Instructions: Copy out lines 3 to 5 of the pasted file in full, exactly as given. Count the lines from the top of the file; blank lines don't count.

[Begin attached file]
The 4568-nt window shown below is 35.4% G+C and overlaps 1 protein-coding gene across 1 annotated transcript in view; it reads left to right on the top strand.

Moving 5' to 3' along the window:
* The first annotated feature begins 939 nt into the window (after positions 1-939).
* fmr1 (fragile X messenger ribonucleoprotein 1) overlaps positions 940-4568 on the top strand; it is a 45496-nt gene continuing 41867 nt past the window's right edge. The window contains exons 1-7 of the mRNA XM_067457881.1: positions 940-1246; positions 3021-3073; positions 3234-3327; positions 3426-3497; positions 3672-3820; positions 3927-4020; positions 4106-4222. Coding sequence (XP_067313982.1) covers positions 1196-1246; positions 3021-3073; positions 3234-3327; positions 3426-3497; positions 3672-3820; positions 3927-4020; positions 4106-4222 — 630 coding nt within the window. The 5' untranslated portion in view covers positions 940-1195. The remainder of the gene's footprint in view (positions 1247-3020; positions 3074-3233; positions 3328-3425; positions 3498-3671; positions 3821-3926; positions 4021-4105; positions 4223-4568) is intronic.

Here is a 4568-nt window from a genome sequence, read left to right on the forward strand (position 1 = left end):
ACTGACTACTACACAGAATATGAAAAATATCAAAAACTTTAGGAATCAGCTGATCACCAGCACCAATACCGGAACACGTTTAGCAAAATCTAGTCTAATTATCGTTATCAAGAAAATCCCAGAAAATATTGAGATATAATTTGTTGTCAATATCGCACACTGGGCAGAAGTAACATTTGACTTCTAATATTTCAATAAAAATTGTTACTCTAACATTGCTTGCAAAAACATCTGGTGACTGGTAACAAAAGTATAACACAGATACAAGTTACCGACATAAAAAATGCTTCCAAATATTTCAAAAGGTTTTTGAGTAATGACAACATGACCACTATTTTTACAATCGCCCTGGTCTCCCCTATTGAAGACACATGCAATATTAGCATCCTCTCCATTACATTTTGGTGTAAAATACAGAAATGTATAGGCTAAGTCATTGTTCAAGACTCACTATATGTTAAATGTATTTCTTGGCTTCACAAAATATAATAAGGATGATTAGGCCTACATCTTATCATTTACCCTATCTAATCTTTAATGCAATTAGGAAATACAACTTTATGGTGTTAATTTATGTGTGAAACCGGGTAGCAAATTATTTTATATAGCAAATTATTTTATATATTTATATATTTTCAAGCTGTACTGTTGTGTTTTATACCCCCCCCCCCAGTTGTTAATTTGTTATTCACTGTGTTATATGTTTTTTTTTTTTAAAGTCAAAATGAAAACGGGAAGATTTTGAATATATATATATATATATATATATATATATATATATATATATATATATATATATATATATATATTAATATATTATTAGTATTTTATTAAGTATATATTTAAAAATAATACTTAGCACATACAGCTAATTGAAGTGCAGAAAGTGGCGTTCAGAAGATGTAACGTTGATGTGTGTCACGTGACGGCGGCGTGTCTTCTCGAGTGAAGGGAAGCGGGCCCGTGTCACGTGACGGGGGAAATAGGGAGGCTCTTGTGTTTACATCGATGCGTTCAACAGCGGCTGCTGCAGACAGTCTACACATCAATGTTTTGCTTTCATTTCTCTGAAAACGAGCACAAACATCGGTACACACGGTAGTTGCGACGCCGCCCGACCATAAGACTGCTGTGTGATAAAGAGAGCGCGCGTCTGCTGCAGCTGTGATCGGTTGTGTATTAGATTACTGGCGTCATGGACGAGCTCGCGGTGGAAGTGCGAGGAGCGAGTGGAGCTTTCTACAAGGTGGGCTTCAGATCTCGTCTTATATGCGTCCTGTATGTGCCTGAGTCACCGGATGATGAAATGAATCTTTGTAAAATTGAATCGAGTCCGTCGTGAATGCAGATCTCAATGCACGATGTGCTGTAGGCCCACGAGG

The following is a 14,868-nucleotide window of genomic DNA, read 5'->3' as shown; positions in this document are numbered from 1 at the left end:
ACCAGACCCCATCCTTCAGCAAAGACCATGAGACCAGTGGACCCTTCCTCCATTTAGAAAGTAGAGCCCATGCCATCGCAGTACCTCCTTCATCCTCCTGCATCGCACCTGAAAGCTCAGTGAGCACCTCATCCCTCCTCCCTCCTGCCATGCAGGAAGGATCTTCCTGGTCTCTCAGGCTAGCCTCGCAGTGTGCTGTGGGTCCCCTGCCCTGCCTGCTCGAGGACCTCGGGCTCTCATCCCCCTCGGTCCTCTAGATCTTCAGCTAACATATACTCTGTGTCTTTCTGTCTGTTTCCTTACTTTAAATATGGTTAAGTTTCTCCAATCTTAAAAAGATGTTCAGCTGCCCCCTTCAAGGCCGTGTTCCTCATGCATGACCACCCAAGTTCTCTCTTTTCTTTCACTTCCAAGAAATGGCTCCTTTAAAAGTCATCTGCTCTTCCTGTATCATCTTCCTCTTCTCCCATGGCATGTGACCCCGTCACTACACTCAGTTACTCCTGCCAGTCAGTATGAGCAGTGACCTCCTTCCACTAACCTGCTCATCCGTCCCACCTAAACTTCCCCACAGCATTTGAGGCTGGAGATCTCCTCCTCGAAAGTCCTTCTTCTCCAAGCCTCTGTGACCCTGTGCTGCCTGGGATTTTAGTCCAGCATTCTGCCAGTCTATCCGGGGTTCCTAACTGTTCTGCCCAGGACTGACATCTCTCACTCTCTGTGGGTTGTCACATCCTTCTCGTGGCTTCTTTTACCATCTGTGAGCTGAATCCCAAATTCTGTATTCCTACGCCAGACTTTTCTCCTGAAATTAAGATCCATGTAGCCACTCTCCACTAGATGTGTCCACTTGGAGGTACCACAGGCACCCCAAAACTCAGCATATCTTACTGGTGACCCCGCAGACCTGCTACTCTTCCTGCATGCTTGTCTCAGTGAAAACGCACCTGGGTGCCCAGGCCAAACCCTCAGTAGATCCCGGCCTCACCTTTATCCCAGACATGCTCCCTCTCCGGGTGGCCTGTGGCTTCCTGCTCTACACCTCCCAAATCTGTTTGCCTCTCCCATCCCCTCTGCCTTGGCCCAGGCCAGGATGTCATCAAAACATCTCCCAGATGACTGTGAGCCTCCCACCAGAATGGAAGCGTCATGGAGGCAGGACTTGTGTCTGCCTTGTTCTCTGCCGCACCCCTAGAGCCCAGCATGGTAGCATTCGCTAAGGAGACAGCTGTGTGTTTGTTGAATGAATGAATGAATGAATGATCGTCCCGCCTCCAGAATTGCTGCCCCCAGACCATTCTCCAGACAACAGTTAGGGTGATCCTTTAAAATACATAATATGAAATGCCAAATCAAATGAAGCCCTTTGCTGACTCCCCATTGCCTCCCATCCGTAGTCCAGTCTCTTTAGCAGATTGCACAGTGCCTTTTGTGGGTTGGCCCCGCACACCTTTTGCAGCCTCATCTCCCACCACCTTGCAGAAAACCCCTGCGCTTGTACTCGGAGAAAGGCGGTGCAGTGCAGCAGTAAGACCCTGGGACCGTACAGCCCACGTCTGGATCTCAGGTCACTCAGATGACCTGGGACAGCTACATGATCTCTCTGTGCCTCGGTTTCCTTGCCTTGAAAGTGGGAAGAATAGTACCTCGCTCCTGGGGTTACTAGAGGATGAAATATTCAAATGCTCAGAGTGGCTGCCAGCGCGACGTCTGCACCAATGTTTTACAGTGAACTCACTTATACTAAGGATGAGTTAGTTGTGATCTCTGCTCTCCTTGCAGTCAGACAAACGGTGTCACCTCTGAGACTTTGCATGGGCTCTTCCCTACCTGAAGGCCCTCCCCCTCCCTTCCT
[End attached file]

* The first annotated feature begins 939 nt into the window (after positions 1-939).
* fmr1 (fragile X messenger ribonucleoprotein 1) overlaps positions 940-4568 on the top strand; it is a 45496-nt gene continuing 41867 nt past the window's right edge. The window contains exons 1-7 of the mRNA XM_067457881.1: positions 940-1246; positions 3021-3073; positions 3234-3327; positions 3426-3497; positions 3672-3820; positions 3927-4020; positions 4106-4222. Coding sequence (XP_067313982.1) covers positions 1196-1246; positions 3021-3073; positions 3234-3327; positions 3426-3497; positions 3672-3820; positions 3927-4020; positions 4106-4222 — 630 coding nt within the window. The 5' untranslated portion in view covers positions 940-1195. The remainder of the gene's footprint in view (positions 1247-3020; positions 3074-3233; positions 3328-3425; positions 3498-3671; positions 3821-3926; positions 4021-4105; positions 4223-4568) is intronic.

Here is a 4568-nt window from a genome sequence, read left to right on the forward strand (position 1 = left end):